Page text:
While most responses to Ganz’s post voiced support for the Jewish communities, some, unfortunately, were directly opposed to Jewish culture. Most troubling, however, were the many statements of indifference. Some people posted truly tone-deaf comments on social media like, “It’s literally a party, if you are going to get your panties in a twist then you can just leave.” Kayla Swartzberg agrees that “those kids revealed the true power of ignorance and that it is NOT, in fact, bliss.”
Sadly, people who are openly anti-semitic do exist in the United States today and it’s nearly impossible to convince them to think otherwise. However, the ones who are indifferent to such acts are possibly the most dangerous. Their apathy could lead to more acts of ignorance. Other posted remarks such as “jokes are jokes” and “if these kids were actual Nazis they wouldn’t be making a swastika out of plastic cups, they’d be beating people in the streets” dismiss the fact that anti-semitism is not a “joke,” especially when it comes to the Holocaust. It is impossible to eliminate all bad elements from society. However, if no one cares enough to stop them, people’s actions can only get worse.
Luckily some teenagers are willing to take a stand. Joey Sable, a Jewish senior at Orange County School of Arts, posted a lengthy reply to the partygoers on his Instagram. His post spread to places like Miami, Mexico, England, Israel, and even Australia. Sable wrote about his experience with anti-semitism and questioned the supposed comedy of such an act, asking “Why is it hard for people to understand that the death of millions of people at the hands of Nazis is nothing close to a comedic joke? It is still felt generationally, and will continue to regress society.” At the end of his post, Sable invited his “non-Jewish peers” to “Saturday morning service,” to “attend Shabbat dinner,” to a “Challah bake,” and most importantly to take action by using social media and conversation, instead of resorting to hate. The next week, Sable and Kaitlyn Turner, a senior at Tarbut V’Torah appeared on CBS’s “Inside Edition” to speak about the situation. Turner emphasized the fact that “it’s our job to educate [the students at the party] and help them realize how hurtful their actions were that night”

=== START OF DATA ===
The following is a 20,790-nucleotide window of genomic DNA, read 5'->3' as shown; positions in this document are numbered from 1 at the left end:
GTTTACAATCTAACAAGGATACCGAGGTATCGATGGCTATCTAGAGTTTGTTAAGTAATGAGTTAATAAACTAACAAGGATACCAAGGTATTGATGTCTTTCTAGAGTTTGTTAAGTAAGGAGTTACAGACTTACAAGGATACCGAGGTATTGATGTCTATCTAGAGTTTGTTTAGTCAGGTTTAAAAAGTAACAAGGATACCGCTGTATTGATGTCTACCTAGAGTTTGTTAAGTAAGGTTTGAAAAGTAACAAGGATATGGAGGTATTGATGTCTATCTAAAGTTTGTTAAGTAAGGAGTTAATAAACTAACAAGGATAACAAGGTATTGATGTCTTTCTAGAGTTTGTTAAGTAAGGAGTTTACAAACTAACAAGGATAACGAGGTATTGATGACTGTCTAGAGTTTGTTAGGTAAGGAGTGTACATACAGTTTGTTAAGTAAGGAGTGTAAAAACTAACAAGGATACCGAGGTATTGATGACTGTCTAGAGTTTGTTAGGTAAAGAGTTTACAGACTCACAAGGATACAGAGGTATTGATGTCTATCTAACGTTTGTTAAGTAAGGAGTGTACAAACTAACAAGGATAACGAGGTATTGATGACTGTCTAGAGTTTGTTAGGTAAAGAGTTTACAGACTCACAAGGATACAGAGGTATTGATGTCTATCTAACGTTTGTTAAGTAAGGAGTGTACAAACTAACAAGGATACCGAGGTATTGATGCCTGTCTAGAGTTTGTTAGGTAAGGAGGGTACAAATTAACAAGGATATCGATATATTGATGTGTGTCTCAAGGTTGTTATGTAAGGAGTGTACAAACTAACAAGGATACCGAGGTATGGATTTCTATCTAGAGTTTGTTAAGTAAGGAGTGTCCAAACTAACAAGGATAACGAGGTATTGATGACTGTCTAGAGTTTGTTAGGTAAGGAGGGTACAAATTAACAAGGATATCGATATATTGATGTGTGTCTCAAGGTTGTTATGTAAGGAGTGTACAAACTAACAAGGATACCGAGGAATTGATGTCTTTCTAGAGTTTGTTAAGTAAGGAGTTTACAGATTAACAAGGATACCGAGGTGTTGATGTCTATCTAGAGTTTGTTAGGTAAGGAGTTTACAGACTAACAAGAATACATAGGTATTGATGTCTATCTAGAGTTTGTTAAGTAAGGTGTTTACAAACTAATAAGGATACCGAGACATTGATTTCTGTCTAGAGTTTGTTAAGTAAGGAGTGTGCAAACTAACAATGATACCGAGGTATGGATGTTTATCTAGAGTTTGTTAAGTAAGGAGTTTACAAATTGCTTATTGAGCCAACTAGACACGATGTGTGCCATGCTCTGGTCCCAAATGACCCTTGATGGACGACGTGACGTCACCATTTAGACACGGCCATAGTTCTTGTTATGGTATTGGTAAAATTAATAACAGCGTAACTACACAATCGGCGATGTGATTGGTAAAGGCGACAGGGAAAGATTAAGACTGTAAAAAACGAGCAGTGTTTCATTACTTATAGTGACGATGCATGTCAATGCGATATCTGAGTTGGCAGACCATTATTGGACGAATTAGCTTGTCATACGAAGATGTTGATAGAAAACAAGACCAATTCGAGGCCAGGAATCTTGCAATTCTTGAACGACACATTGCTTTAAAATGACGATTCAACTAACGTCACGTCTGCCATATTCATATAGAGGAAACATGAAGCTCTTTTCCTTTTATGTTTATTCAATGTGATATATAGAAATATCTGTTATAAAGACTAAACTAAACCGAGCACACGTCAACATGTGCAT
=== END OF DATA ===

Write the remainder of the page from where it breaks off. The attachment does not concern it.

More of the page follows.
Holocaust survivor and Nobel Laureate Elie Wiesel once said, “to forget the Holocaust is to kill twice.” Swartzberg (‘21) says that anti-semitism can’t stop until people “open their eyes to the truth of the Holocaust.” Indifference to ignorant acts could cause people to overlook the gravity of truly anti-semitic acts of violence done by those who genuinely hate the Jewish people. In September 2018, America saw the reality of hatred and antisemitism in the tragic shooting at the Tree of Life Synagogue in Pittsburgh. While the recent party in Newport Beach showed some disturbing ignorance, it also proved that most Americans fully support their Jewish communities and refuse to let casual bigotry go unnoticed.